The warts usually disappear after a few months and need no treatment. If they are bothersome, they can be treated with creams or removed surgically.
Good to Know
There is a vaccine against two types of condyloma that can cause cell changes. The vaccine is free for adolescents with a female person number and is most effective if taken before becoming sexually active.
HPV can be transmitted from vagina to vagina, which is why it is important to get regular pap smears. If you have a vagina and a male person number, you will not be called for testing and need to make an appointment yourself.
RFSL wants all young people, regardless of gender, to be able to access the vaccine for free.
Herpes is a virus that infects the nerves of the body with the lips and genitals being most commonly affected. Herpes is not a serious illness, but the blisters can hurt and be uncomfortable and usually flare up in episodes. Between episodes, the virus lies dormant in the nerves of the mucous membranes.
Herpes is transmitted through contact between mucous membranes, and the mucous membrane and skin, via saliva and other bodily fluids. The blisters most often appear on the genitals, anus and/or mouth.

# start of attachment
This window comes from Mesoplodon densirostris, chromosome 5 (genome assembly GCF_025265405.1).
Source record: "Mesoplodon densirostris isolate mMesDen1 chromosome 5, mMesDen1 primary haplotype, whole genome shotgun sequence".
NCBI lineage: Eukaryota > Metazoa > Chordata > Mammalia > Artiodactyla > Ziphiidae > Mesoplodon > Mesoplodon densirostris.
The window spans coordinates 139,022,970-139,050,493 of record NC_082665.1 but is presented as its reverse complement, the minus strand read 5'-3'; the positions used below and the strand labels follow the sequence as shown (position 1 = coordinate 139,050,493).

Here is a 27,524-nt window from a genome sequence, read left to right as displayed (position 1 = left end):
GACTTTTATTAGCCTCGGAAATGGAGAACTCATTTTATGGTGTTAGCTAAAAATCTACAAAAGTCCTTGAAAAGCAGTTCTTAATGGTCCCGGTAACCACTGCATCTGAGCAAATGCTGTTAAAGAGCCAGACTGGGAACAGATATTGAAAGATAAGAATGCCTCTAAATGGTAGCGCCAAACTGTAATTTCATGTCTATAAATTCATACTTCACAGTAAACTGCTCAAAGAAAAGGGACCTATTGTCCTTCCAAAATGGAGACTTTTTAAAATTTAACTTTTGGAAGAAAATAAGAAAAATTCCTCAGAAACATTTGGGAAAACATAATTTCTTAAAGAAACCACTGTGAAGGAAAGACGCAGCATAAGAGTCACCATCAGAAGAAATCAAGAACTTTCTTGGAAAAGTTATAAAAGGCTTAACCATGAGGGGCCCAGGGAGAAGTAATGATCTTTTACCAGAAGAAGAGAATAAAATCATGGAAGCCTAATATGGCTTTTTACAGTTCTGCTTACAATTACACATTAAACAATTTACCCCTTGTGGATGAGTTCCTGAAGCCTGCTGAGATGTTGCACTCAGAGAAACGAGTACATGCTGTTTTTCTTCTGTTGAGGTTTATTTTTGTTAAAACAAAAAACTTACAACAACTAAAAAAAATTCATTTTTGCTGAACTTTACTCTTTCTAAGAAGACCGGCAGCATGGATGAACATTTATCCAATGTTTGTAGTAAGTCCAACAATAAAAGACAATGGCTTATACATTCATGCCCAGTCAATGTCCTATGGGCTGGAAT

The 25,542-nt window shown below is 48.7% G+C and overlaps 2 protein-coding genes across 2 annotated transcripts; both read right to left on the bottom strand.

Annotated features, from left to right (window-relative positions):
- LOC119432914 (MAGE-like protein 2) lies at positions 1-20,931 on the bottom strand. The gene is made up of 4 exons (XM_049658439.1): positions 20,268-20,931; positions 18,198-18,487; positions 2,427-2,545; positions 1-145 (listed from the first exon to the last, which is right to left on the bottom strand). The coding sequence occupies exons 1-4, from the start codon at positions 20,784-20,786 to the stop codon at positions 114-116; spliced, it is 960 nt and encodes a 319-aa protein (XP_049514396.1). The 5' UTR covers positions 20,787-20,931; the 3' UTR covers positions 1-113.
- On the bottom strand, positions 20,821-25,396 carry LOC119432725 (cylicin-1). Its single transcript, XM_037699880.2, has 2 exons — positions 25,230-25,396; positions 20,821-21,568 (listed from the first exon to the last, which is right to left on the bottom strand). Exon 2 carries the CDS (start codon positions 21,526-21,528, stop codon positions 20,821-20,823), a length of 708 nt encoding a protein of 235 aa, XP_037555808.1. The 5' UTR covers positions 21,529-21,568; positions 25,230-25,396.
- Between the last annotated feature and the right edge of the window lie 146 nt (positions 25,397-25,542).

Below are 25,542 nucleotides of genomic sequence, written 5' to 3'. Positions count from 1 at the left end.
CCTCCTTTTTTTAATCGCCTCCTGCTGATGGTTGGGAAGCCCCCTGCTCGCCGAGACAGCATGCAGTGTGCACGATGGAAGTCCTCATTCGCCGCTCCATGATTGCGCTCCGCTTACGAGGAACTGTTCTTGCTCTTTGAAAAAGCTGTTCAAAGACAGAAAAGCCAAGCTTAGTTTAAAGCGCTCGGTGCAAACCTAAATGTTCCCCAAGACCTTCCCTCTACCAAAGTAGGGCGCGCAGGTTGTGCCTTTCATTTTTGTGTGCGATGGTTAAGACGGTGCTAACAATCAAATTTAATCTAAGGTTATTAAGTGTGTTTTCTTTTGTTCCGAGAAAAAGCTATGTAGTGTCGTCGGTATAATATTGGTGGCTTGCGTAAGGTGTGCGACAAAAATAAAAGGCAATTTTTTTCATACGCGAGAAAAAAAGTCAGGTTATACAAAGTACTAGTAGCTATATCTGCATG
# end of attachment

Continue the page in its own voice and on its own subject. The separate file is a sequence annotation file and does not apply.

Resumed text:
There are two types of herpes – type 1 and type 2. Type 1 used to be called oral herpes, but can affect both the genitals and the mouth. Type 2 was called genital herpes and rarely affects the mouth. To reduce the risk of transmission, it is best to avoid touching the infected mucous membrane with another mucous membrane, so avoid giving oral sex if you have blisters on your lips, and use condoms when having intercourse.
Herpes is diagnosed by looking for blisters, as well as with a blood test. The incubation period for herpes is between 2 and 20 days.
Herpes is treated with a virus suppressing ointment or tablets.
Good to Know
An estimated 50-90% of all adults are carriers of herpes type 1, and between 15-30% of herpes type 2.
Having blisters increases the risk of contracting HIV and other sexually transmitted infections. Herpes is a life long infection.
Bacterial vaginosis produces a foul smelling discharge from the vagina as a result of changes in the bacterial composition and may itch and sting a bit. Bacterial vaginosis is very common, and most people with a vagina will get it at some point in their lives. Bacterial vaginosis is not usually included as an STI since it does not typically transmit from one person to another. Bacterial vaginosis is treated with antibiotics.
A yeast infection means that the natural fungus present in the vagina has increased which causes itching and irritation. A yeast infection is harmless and is not a sexually transmitted infection. There is both prescription and non-prescription medication available. Individuals with a penis rarely get a yeast infection.
Urinary Tract Infection
Urinary tract infections are common among poeople who have a vagina, and are treated with antibiotics. The most common symptom is painful urination. A urinary tract infection is not an STI, but the friction that sex causes can facilitate bacterial growth.